8. SkyPixel just announced the winners of their 5th annual Aerial Photography & Video Contest, and the winning videos and photos are stunning. Check out the winner of the grand prize this year in aerial photography: Every year, the contest brings in incredible work from photographers and videographers located around the world. Read today's article to see the winners in all four categories for both aerial video and aerial photography, and make sure to check out the SkyPixel website to see the 2nd and 3rd place winners, as well as lots of other impressive aerial photos and videos.
  9. Roger Fishman is an artist who works primarily in photography and video. A key tool in Roger’s kit are his drones, and he uses them to get surprising, often incredible aerial shots, like this one: We wanted to talk to Roger to learn more about how he started his work filming and photographing nature, how he got into drones, and to hear what advice he has to share with young photographers and videographers out there who are just getting started. Read our interview to see what he had to say.
  10. As the FAA’s proposed rule on Remote ID continues to draw criticism, DJI has released a video demonstrating how their drone-to-phone broadcast system for remotely identifying UAS works. One of the most important aspects of DJI’s remote ID solution is that—unlike the system in the FAA’s current proposal—it does not require the drone to have an internet connection. DJI’s drone-to-phone system works using an app that can be installed on any smartphone. Here is the data that can be transmitted via the app: The drone’s unique ID/serial number The drone’s altitude The drone’s speed The done’s direction The location of the drone The location of the drone pilot DJI created this drone-to-phone Remote ID system because it, like others in the drone industry, believed that the FAA would adopt a broadcast solution for Remote ID based on findings in the FAA's research. Read today's article to learn more about DJI's drone-to-phone app and the history behind the broadcast solution to Remote ID. Haven't commented yet on the FAA's Remote ID NPRM? Comments close on March 2—get help crafting your comment in our user-friendly guide.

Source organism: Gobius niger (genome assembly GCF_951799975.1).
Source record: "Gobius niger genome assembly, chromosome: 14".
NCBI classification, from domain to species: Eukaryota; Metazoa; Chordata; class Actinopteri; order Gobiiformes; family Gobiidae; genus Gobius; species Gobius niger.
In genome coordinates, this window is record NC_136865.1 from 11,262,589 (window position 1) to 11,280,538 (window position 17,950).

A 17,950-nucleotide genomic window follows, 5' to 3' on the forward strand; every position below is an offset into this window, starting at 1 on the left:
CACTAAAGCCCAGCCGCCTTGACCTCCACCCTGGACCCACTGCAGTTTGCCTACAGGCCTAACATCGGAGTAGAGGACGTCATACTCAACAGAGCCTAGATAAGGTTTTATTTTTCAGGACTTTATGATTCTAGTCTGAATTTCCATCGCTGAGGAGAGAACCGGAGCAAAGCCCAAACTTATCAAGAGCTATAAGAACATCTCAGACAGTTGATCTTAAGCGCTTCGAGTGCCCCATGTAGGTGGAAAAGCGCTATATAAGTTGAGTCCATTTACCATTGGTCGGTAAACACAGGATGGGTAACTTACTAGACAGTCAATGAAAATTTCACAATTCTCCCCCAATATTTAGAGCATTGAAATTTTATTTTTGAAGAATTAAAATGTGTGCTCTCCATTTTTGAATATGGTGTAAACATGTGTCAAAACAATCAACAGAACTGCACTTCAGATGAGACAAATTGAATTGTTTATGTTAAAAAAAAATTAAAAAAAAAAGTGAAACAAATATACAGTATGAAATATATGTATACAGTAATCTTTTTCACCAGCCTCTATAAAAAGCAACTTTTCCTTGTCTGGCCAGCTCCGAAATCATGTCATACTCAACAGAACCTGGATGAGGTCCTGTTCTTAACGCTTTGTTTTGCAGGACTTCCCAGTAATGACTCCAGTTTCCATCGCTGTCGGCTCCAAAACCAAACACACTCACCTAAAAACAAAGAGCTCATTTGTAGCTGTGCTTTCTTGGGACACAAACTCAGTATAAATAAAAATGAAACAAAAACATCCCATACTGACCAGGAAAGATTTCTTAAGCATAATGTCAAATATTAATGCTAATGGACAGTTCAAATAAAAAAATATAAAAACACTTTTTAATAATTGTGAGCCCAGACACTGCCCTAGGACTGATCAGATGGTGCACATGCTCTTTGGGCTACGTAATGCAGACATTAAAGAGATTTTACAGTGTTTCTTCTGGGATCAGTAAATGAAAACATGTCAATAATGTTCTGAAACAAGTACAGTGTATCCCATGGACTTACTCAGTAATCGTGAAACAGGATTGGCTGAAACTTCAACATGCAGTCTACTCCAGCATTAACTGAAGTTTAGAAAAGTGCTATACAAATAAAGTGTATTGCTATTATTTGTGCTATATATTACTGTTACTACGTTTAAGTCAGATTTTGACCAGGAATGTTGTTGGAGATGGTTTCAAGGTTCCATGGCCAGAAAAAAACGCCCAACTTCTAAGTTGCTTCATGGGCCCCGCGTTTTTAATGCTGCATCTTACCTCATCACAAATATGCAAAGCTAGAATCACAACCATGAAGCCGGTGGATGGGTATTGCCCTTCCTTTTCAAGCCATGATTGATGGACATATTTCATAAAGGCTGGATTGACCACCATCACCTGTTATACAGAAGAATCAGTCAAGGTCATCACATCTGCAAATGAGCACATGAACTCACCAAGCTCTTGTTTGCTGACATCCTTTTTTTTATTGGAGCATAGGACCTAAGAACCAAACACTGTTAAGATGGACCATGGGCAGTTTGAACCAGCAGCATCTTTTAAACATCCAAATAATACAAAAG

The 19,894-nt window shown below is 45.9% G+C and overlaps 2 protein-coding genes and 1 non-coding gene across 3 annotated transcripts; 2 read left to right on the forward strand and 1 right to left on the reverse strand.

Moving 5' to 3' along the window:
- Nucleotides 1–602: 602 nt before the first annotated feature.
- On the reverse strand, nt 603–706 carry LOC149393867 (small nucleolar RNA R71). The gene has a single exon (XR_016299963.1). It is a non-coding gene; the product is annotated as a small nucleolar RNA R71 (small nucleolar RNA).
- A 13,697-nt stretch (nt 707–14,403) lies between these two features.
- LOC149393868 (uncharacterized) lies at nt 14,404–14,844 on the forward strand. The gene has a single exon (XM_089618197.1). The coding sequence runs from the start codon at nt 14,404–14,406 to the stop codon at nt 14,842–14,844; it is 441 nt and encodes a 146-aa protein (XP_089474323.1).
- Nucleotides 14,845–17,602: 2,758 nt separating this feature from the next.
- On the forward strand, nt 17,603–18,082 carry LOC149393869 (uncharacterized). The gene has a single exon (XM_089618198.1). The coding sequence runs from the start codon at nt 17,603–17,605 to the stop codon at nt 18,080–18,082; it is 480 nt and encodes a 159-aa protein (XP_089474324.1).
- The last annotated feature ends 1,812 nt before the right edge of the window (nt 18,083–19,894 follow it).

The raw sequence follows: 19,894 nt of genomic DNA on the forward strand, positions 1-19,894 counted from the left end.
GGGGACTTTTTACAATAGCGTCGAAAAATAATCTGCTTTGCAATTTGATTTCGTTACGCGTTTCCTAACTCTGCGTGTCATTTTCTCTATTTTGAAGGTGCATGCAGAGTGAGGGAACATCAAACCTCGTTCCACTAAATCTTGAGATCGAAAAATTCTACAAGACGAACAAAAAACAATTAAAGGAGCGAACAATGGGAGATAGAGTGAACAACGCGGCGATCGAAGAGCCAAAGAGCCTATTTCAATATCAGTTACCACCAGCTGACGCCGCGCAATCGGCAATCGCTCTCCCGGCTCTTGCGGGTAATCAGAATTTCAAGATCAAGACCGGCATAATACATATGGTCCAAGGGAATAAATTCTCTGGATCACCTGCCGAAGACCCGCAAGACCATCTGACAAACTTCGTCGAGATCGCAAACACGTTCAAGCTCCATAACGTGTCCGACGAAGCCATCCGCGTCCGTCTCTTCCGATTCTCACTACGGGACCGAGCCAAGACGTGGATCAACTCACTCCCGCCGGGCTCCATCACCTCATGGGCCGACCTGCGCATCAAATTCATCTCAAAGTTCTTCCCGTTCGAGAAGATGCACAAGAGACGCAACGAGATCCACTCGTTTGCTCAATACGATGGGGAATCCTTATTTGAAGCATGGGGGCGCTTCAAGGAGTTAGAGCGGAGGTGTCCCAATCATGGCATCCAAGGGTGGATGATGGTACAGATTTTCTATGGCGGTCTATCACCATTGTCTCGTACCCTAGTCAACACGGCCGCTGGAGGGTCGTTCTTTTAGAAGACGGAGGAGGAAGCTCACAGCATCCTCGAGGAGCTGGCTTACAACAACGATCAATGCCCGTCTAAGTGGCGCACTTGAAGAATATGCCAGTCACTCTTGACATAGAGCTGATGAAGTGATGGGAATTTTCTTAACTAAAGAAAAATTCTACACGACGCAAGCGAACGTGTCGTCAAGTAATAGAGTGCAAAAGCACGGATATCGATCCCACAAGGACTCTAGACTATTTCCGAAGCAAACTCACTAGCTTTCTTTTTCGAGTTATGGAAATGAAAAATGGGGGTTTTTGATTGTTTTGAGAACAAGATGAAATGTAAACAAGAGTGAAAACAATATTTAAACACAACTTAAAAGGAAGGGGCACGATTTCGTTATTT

11. The drone industry has had many firsts over the last few years. Some of these have to do with breaking records, like longest flight times or heaviest loads carried, and some have been regulatory firsts, like getting FAA permission to fly BVLOS with a heavy drone or to make deliveries. But the outbreak of the coronavirus (also called the Wuhan virus, for the Chinese city where it started) is one of the first times we’ve seen drones used as a tool for fighting the spread of infectious disease on a large scale. Read today's article to see all the ways that drones are currently being used in China to try and contain the virus.